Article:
The magnificent phase of Islam began with the rise of the Abbasids in about 750 AD. The Persians from Khurasan were the chief controllers of the Abbasid dynasty. Though the behavior, lifestyle and activities of the rulers were like royal kings, they used the title of khalifa, caliph or apostle of God. The followers of Muhammad (peace be upon him) founded an international system of regulating the Islamic world with its center in Baghdad.
During this period, Baghdad became a metropolitan city (Ahmad 2007).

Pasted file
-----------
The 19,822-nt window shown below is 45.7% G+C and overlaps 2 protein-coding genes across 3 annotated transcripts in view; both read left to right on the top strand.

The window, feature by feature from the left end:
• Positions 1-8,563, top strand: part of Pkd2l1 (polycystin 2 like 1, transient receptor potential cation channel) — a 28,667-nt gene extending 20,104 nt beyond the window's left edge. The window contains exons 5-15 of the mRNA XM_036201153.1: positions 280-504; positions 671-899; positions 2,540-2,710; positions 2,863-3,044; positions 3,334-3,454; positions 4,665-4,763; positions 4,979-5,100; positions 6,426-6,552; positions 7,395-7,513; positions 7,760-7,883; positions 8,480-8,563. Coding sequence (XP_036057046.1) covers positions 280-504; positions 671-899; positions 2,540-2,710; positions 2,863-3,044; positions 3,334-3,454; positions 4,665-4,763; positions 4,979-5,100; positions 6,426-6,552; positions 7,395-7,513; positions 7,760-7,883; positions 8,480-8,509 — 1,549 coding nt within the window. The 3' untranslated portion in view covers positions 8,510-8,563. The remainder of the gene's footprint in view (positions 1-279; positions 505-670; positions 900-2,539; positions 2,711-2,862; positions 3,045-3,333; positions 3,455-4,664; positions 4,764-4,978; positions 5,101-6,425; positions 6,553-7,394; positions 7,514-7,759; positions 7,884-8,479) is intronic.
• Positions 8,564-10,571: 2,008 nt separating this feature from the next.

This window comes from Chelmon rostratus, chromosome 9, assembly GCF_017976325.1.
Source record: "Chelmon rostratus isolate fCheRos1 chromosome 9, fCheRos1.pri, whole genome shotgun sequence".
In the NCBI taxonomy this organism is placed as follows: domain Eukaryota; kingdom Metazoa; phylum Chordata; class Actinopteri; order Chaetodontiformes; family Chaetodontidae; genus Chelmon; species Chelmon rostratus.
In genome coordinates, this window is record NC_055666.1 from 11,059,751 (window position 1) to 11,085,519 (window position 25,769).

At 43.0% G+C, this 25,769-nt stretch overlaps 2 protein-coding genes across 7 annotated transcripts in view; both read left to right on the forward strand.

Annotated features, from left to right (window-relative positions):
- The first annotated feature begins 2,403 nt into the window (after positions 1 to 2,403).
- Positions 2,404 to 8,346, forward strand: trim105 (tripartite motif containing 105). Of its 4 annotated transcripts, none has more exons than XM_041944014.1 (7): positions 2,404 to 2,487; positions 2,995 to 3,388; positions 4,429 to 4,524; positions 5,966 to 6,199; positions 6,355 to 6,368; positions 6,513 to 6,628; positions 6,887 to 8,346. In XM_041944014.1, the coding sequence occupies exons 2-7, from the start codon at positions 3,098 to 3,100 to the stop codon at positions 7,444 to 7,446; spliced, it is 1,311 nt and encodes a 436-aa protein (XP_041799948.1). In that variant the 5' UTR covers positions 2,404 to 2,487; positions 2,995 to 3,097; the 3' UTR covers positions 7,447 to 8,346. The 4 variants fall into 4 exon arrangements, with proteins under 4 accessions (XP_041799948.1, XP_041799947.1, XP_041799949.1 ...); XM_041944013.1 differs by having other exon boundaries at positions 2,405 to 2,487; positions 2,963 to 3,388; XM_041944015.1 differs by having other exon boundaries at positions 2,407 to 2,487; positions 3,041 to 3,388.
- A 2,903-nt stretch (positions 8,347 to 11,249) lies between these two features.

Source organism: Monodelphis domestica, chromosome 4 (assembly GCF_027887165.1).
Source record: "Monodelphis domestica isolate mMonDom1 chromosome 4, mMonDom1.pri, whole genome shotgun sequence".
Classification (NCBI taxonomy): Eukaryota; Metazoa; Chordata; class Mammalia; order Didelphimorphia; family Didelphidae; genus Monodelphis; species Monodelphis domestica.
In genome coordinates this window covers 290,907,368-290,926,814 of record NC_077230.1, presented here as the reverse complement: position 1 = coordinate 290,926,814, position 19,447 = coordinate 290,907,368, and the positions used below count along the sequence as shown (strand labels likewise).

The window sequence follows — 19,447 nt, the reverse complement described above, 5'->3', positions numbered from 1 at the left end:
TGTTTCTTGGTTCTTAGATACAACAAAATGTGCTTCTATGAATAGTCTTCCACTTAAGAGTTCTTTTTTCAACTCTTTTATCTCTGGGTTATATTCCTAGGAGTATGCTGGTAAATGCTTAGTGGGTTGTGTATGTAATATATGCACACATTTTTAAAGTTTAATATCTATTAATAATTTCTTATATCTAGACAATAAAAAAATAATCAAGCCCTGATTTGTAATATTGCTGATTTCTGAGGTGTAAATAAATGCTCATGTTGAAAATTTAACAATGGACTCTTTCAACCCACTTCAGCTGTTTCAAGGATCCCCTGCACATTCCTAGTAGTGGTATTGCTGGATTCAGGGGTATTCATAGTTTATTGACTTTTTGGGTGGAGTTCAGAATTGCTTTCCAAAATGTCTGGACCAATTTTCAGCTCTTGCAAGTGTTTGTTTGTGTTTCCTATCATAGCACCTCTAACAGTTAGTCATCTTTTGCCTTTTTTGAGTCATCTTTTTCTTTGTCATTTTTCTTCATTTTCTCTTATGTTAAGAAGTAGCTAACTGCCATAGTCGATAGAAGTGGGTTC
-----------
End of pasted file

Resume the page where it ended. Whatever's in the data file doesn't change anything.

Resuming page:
The Abbasid caliph, Al-Mansur, founded the city of Baghdad in 762. This Iraqi city located on the west bank of the Tigris was made the Islamic world's capital ("Baghdad" 2009). It was the first ever largest urban city that was developed in the Middle Eastern history. Arabs, Central Asian people, Christians, Jews, Muslims and Syrians composed the diverse population of the city. The dwellers were engaged in trade (domestic and international) and business as their main profession. Papermaking, textile, and leather goods were the major industries. Baghdad as well as the provinces of Egypt, Mesopotamia, Syria, and western Iran were administratively structured and made stronger by the Abbasids. However, the Abbasids did not have a direct rule over the rest of the Muslim world. On the contrary, Central Asia, Afghanistan, and North Africa were affiliated with the Abbasid Empire. The Abbasids managed to establish a vast Islamic empire by the middle of the 10th century. Though a strict political unity did not exist among various Muslim factions during this time period, the Muslim citizens considered Mecca and Baghdad as their religious and cultural centers respectively (Ahmad 2007). Under the caliphate of Harun ar-Rashid, Baghdad rose as one of the best and supreme Islamic cities. The city's wealth, riches and culture were thoroughly enjoyed by many distinguished scholars, artists, and poets ("Baghdad" 2009).